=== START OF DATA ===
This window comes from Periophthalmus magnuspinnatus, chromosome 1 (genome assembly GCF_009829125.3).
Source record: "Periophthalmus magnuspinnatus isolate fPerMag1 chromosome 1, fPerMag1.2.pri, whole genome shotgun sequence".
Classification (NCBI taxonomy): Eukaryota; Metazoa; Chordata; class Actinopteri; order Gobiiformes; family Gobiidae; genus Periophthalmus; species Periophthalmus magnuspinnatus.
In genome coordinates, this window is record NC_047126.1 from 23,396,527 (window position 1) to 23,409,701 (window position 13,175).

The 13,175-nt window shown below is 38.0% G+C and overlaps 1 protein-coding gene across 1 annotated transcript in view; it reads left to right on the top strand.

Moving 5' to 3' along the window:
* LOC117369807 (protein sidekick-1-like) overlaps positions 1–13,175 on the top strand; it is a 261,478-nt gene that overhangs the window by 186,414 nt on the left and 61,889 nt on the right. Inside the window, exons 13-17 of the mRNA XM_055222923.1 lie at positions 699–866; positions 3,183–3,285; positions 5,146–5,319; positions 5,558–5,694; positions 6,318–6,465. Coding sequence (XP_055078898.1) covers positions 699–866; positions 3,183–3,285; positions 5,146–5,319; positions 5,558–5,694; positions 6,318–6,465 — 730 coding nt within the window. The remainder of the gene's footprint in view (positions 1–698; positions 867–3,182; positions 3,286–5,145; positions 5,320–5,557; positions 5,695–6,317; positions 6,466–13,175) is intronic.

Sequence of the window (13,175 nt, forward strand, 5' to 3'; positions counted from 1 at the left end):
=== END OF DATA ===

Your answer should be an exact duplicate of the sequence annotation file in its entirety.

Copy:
This window comes from Periophthalmus magnuspinnatus, chromosome 1 (genome assembly GCF_009829125.3).
Source record: "Periophthalmus magnuspinnatus isolate fPerMag1 chromosome 1, fPerMag1.2.pri, whole genome shotgun sequence".
Classification (NCBI taxonomy): Eukaryota; Metazoa; Chordata; class Actinopteri; order Gobiiformes; family Gobiidae; genus Periophthalmus; species Periophthalmus magnuspinnatus.
In genome coordinates, this window is record NC_047126.1 from 23,396,527 (window position 1) to 23,409,701 (window position 13,175).

The 13,175-nt window shown below is 38.0% G+C and overlaps 1 protein-coding gene across 1 annotated transcript in view; it reads left to right on the top strand.

Moving 5' to 3' along the window:
* LOC117369807 (protein sidekick-1-like) overlaps positions 1–13,175 on the top strand; it is a 261,478-nt gene that overhangs the window by 186,414 nt on the left and 61,889 nt on the right. Inside the window, exons 13-17 of the mRNA XM_055222923.1 lie at positions 699–866; positions 3,183–3,285; positions 5,146–5,319; positions 5,558–5,694; positions 6,318–6,465. Coding sequence (XP_055078898.1) covers positions 699–866; positions 3,183–3,285; positions 5,146–5,319; positions 5,558–5,694; positions 6,318–6,465 — 730 coding nt within the window. The remainder of the gene's footprint in view (positions 1–698; positions 867–3,182; positions 3,286–5,145; positions 5,320–5,557; positions 5,695–6,317; positions 6,466–13,175) is intronic.

Sequence of the window (13,175 nt, forward strand, 5' to 3'; positions counted from 1 at the left end):